I don’t think I ever wrote about this, but Yvon Choinard (founder of Patagonia) came a gave a talk; he is just inspiring in his approach to running a business and managing people without being in conflict with his employees having lives.
Edit: the mysterious title is the name of Choinard’s autobiography, “Let My People go Surfing”. Great book.
Another interesting movement: Architects of a New Dawn. This is something Carlos Santana created, and he gave a talk (along with some other people in the movement) at my company today. In their words, “It is designed to engage people of all walks of life to work together to create positive change in the global community where love can replace fear and where peace can replace conflict”, but that is kinda wishy-washy. In practical terms they would like to offer up an alternative to the fear, uncertainty, and doubt spread by the news/entertainment media.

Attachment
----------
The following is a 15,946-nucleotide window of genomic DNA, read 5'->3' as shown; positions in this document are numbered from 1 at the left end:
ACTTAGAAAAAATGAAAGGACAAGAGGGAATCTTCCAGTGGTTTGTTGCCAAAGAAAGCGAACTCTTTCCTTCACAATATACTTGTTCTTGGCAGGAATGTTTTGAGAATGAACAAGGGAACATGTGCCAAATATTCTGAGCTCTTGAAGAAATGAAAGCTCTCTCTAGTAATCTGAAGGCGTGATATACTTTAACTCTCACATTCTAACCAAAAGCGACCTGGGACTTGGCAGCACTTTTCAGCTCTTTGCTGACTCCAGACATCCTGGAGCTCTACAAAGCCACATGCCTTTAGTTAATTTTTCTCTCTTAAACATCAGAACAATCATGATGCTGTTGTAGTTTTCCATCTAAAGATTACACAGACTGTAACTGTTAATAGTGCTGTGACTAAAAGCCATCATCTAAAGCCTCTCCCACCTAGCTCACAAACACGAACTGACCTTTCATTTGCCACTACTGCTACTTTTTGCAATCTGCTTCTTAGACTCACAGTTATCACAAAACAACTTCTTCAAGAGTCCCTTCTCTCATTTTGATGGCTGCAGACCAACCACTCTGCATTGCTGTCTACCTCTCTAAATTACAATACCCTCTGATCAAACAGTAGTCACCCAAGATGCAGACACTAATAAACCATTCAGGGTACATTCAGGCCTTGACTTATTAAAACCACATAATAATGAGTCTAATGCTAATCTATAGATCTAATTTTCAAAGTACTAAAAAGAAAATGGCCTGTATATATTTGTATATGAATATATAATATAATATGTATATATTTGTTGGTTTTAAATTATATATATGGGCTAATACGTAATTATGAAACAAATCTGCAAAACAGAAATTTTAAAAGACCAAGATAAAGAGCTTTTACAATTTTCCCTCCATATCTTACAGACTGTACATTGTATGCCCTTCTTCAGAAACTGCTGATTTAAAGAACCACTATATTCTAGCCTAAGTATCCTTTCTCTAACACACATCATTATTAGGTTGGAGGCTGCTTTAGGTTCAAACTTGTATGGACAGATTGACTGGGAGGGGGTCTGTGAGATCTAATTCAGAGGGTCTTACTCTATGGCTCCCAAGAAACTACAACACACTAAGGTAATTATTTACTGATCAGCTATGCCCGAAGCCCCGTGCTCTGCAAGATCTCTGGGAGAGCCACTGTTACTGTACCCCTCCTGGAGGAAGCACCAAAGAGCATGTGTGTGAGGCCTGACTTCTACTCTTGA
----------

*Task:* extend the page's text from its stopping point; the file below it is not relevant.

I went to a lecture by Cameron Sinclair, cofounder of Architecture for Humanity.
The group provides architectural design services where they are needed (post-tsunami, post-earthquake, post-hurricane, post-genocide, and the like).
Here is his talk on YouTube that he gave after the group won the TED Prize a few months back:
This guy is another inspirational speaker, and I’m going to do what I can to help them out.
(2004 Nobel Prize winner, and founder of the Green Belt Movement – they plant trees, a very modest effort by itself (except they have planted 30 million of them) but the extra trees are helping undo the deforestation of Africa, postponing and possibly reversing desertification, preventing soil loss, returning water to the soil, and raising farmers out of bare bones poverty. Not too shabby.
(As an aside – the conference I am attending is the ESRI User Conference (ESRI makes a suite of powerful software tools that I used heavily for many years, and still use when I get the chance) and after Ms. Maathai’s speech the founder of ESRI (Jack Dangermond) announced that this year they are going to offset the carbon-emmision debt all 20,000 or 30,000 of us attendees incurred by travelling to this conference. Way to go ESRI and Jack!)